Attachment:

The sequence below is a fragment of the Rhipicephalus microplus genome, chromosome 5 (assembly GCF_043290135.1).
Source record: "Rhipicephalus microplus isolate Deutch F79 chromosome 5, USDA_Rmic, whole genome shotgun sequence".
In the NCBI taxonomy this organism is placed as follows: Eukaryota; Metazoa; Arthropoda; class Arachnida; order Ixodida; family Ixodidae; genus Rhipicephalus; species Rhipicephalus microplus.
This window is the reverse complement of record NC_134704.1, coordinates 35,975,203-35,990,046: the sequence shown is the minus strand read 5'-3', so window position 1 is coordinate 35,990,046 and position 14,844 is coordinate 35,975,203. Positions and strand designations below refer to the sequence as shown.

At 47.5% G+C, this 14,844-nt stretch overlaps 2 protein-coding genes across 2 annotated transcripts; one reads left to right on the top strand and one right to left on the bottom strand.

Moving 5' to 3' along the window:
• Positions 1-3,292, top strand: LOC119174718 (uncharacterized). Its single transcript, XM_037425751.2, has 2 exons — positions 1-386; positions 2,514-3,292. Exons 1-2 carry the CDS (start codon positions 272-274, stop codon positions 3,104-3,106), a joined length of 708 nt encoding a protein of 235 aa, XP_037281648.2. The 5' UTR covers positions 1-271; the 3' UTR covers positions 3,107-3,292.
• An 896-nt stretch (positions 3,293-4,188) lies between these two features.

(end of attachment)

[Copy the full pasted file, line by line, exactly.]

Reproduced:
The sequence below is a fragment of the Rhipicephalus microplus genome, chromosome 5 (assembly GCF_043290135.1).
Source record: "Rhipicephalus microplus isolate Deutch F79 chromosome 5, USDA_Rmic, whole genome shotgun sequence".
In the NCBI taxonomy this organism is placed as follows: Eukaryota; Metazoa; Arthropoda; class Arachnida; order Ixodida; family Ixodidae; genus Rhipicephalus; species Rhipicephalus microplus.
This window is the reverse complement of record NC_134704.1, coordinates 35,975,203-35,990,046: the sequence shown is the minus strand read 5'-3', so window position 1 is coordinate 35,990,046 and position 14,844 is coordinate 35,975,203. Positions and strand designations below refer to the sequence as shown.

At 47.5% G+C, this 14,844-nt stretch overlaps 2 protein-coding genes across 2 annotated transcripts; one reads left to right on the top strand and one right to left on the bottom strand.

Moving 5' to 3' along the window:
• Positions 1-3,292, top strand: LOC119174718 (uncharacterized). Its single transcript, XM_037425751.2, has 2 exons — positions 1-386; positions 2,514-3,292. Exons 1-2 carry the CDS (start codon positions 272-274, stop codon positions 3,104-3,106), a joined length of 708 nt encoding a protein of 235 aa, XP_037281648.2. The 5' UTR covers positions 1-271; the 3' UTR covers positions 3,107-3,292.
• An 896-nt stretch (positions 3,293-4,188) lies between these two features.